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Kim Krause Berg

Our Victories Never End

I took a selfie picture of myself on International Women’s day. Actually, there were at least five of them. One of them won.

On that day, two friends noted me as a woman they admire. One of them said it was because of our victories. That made me stop what I was doing. Most people don’t know what my victories are.

There’s the professional stage presence. I work unbelievably hard in a career I’m passionate about. The victory is that I taught myself my career and am one of the pioneering folks from the mid 1990’s who jumped into web design and website promotion.

And then there’s the Soul presence directing the life show.

Unless you are someone who grew up with me, you can have no idea how victorious I actually am. I had help by people who saw me before I saw me. Teachers. Some of the parents of my friends. Co-workers. And finally, two bosses who plucked me out of the abyss because they saw potential.

I thrived.

I absorbed every nook and cranny of whatever I could learn to do my jobs better.

One day, sitting around a large conference table with the team of people working on a project running behind schedule, a woman I didn’t know rose up from her chair and demanded that everyone would be required to come in that weekend and work until the project was completed.

I told her I would not be able to do that, as a single mother of two children. I’ll never forget the look on her face. She didn’t see me at all. She saw a deadline. She demanded sacrifices to her deadline gods.

My boss knew that I was the type of employee who refused to take time off, worked overtime and weekends when the kids were with their father. It was my weekend with my children.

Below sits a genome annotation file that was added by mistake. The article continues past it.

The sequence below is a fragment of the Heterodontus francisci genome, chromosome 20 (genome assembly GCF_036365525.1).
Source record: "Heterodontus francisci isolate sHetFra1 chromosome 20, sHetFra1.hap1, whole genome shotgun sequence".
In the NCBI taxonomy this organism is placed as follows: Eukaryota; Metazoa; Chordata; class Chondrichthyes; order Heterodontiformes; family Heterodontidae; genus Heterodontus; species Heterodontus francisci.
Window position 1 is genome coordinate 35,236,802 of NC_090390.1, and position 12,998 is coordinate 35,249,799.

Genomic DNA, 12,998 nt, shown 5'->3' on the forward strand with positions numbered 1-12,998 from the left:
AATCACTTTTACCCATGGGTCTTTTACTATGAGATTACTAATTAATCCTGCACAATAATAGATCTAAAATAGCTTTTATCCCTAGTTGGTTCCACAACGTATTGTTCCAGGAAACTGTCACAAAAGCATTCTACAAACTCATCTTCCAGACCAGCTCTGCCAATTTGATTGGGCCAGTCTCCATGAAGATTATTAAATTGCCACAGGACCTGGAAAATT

My sacred time with my children.

He understood this and spoke up. My boss corrected the woman and told her that I had already put in the overtime and done an exemplary job. I was even given an award when it was all said and done with.

But I never forgot her scowl. Her disapproval. Her total lack of empathy or understanding. From a woman, I had been hit by a bullet of judgement and singled out in a room of men.

And I was defended by one of them.

I counted that moment as a personal victory.

I Am Always On A Battlefield

Most days it doesn’t feel like war.

My victories are usually observations and personal revelations.

Like the other day when I mentioned to my husband that one of my friends is famous now. I have lots of famous friends who work in the digital marketing, usability, and accessibility professions.

I know many famous leaders who were friends and aren’t anymore. They act like they don’t know me. I try hard to wish them well anyway. I knew them when they were small.

I think sometimes you have to be big to be seen by others who think they are big.

We once met one my famous friends in Philadelphia when he was in town for a conference. My husband and I took the train into the city to take him to the Reading Market. It’s a trip for Ruben sandwiches, the candy store, and bakeries. We stopped to hear some young people playing drums on the street. I cherished every moment that we had. I love my friends.

I had no idea he was famous until about two months ago.

No matter how big he gets, I trust he will still be my friend. There will be no battle for his acknowledgement of me.

True victories can be gentle advisors. They don’t erase your memories for how you won.

I remember the night I went off anti-depressants, cold turkey. A friend from Oregon stayed on the phone with me all night long because of the risks of doing what I was doing.

I needed to be free to go into battle in new ways. It wasn’t anything I could explain, and it was against medical advice. I wasn’t depressed. I was unsupported.

There was a huge difference.

I chose to search how to support myself better. That victory was deeply personal because I had left myself with the choice of only one possible outcome, which was to be a better me.

Looking at myself on International Women’s Day, 26 years or so since that night, and years and years of crushing failures since, I thought to take a selfie to mark the day where people were honoring women for all sorts of things, but all I wanted to do was look at me and smile.

One of my friends Facebook messaged me a few days ago to share one of her life victories. She is one of the few people for whom I am willing to ask my dumbest web development questions and she will never hesitate to help or make me feel inadequate for reaching out. Her news was of an achievement she well deserved.

She wrote, “Kim, this is your year too.”

I look forward to my next victory.